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Rear_Projection_LCD_TV

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					Title:
Rear Projection LCD TV

Word Count:
493

Summary:
The least expensive type of large TV is a rear-projection LCD TV. Some
projection TVs have three cathode-ray picture tubes (CRTs), which are
like smaller versions of the tubes used in conventional sets. The images
from those small tubes are projected onto the back of a 40 inch to 60
inch plus screen, giving them the name rear projection TV. Other rear
projection TV sets use LCD, digital light processing (DLP), or liquid
crystal on silicon (LCoS) technology in place of CRTs. T...


Keywords:
lcd tv, lcd, television, lcd television, plasma vs. lcd, liquid crystal
display television


Article Body:
The least expensive type of large TV is a rear-projection LCD TV. Some
projection TVs have three cathode-ray picture tubes (CRTs), which are
like smaller versions of the tubes used in conventional sets. The images
from those small tubes are projected onto the back of a 40 inch to 60
inch plus screen, giving them the name rear projection TV. Other rear
projection TV sets use LCD, digital light processing (DLP), or liquid
crystal on silicon (LCoS) technology in place of CRTs. These high tech
rear projection TV sets are thinner, lighter, and as a result more
expensive than comparable CRT-based sets – but they produce a higher-
quality picture.

Major brands of rear projection LCD TV sets include Hitachi, Mitsubishi,
Panasonic, Philips, RCA, Samsung, Sony, and Toshiba. The most popular
models are HD capable, and there are three basic types of HD TVs.

So how do you choose the right rear projection LCD TV for you and your
viewing needs?
First, consider the space you have available before you worry about the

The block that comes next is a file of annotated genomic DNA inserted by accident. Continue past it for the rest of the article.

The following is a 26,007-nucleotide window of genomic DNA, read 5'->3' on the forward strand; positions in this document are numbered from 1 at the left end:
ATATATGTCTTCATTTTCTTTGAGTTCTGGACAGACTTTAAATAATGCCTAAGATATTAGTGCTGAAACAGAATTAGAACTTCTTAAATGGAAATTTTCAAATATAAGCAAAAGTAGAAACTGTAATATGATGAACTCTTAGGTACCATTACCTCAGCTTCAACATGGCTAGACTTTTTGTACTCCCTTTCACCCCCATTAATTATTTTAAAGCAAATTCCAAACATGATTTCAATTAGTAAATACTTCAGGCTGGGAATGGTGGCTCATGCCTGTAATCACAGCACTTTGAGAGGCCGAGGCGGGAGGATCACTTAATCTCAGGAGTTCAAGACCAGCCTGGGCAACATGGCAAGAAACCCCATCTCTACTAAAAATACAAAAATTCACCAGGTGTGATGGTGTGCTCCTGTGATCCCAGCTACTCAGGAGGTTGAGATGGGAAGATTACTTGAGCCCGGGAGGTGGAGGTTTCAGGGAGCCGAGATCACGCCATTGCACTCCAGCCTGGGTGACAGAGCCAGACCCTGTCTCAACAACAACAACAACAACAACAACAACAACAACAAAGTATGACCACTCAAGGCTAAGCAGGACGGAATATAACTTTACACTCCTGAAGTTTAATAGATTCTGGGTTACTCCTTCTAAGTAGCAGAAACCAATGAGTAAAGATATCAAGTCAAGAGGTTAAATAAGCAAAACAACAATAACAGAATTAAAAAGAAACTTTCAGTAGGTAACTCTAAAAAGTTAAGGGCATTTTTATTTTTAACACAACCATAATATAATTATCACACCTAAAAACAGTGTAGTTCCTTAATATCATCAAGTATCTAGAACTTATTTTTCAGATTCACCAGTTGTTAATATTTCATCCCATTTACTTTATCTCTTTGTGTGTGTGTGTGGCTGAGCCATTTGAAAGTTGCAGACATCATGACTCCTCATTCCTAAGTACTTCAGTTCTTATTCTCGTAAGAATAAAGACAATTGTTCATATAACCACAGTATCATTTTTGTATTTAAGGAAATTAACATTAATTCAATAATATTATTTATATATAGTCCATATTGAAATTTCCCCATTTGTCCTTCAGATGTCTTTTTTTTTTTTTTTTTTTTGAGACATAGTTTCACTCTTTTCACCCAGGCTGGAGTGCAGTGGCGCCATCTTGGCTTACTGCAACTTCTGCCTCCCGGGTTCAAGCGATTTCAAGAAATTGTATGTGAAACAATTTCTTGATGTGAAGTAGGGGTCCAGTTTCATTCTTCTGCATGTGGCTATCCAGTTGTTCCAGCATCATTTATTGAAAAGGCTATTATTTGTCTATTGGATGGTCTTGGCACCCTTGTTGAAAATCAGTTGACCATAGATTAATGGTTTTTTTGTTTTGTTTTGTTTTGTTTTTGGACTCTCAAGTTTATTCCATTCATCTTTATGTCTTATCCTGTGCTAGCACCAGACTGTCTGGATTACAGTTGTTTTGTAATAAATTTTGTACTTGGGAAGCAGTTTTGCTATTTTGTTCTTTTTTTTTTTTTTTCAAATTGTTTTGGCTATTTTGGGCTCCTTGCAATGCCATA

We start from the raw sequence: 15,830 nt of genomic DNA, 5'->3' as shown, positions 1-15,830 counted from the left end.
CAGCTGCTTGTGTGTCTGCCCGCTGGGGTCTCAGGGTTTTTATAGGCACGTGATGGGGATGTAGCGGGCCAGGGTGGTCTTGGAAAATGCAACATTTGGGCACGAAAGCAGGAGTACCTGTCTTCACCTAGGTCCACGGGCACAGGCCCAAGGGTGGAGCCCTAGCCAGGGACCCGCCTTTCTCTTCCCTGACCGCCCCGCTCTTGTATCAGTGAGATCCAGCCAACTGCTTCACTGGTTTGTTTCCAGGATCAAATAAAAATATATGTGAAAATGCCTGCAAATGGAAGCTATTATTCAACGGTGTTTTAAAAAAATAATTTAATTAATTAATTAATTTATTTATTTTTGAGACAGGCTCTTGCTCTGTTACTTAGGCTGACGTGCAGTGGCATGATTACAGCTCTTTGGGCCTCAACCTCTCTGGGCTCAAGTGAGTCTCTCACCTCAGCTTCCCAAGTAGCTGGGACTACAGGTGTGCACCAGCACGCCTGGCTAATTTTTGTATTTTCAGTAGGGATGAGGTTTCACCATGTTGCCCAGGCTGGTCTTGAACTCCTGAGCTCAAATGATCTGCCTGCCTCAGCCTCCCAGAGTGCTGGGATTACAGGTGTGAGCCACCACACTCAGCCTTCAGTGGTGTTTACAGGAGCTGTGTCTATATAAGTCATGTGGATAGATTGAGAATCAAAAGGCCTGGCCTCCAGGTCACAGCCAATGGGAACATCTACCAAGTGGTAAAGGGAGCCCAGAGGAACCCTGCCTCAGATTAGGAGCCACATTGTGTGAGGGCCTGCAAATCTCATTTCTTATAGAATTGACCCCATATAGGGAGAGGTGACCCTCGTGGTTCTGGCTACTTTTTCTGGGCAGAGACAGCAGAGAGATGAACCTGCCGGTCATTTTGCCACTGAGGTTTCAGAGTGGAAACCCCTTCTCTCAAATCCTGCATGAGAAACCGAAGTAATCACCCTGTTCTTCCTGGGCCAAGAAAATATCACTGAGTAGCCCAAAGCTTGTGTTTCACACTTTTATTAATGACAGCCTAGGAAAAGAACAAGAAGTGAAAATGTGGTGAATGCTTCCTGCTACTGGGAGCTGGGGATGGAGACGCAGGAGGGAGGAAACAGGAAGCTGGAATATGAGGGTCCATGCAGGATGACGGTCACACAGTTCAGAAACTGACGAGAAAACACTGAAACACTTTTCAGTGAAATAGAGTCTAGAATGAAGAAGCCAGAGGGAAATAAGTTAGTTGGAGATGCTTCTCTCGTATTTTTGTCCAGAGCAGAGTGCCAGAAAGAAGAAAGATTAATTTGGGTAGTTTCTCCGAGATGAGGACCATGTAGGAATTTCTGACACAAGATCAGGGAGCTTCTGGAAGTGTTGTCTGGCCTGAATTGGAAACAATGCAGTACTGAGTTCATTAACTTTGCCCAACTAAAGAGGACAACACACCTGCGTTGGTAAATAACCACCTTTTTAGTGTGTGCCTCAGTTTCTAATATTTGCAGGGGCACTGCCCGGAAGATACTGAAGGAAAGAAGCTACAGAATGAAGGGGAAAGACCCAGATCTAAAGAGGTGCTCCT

screen size itself. Most rear projection LCD TVs have screens measuring
from 42 to well over 60 inches. You might be tempted to purchase one of
the biggest screens, which can span as much as 70 inches or more, but
first determine how much floor space you can spare, and plan to view the
TV from around 7 to 10 feet away for optimal picture quality.

Also consider depth and price. Once you know how much room you have,
decide whether size or price is more important. CRT-based sets are floor-
standing models with deep cabinets mounted on casters. Some take up as
much space as an armchair or loveseat. Many rear projection LCD TV sets
are tabletop units, or you can buy a separate stand for a few hundred
dollars.
Then focus on picture quality. The best rear projection LCD TV sets
deliver very good picture quality with HD content and good picture
quality for DVDs and regular TV programming. Rear projection LCD TV
screens provide much better picture quality than CRT models.

Also check the viewing angle. Some rear projection LCD TV sets display a
better image from off-center than older sets did, which is important if
your TV will be watched by several people at the same time. Before buying
a particular model, see how the picture looks if you step off to the side
or move up and down. With some rear projection LCD TV sets you'll see a
dimmer, washed-out image as your viewing position angles away.

Once you’ve made your choice, it pays to think about whether you want an
extended warranty on your rear projection LCD TV. While extended
warranties may not be worth it for most products, they may be for high-
priced TVs. Because rear projection LCD TV sets are expensive, check into
the cost of a service plan. Find out whether in-home service is covered
and whether a replacement is provided if your rear projection LCD TV
can't be repaired.

				
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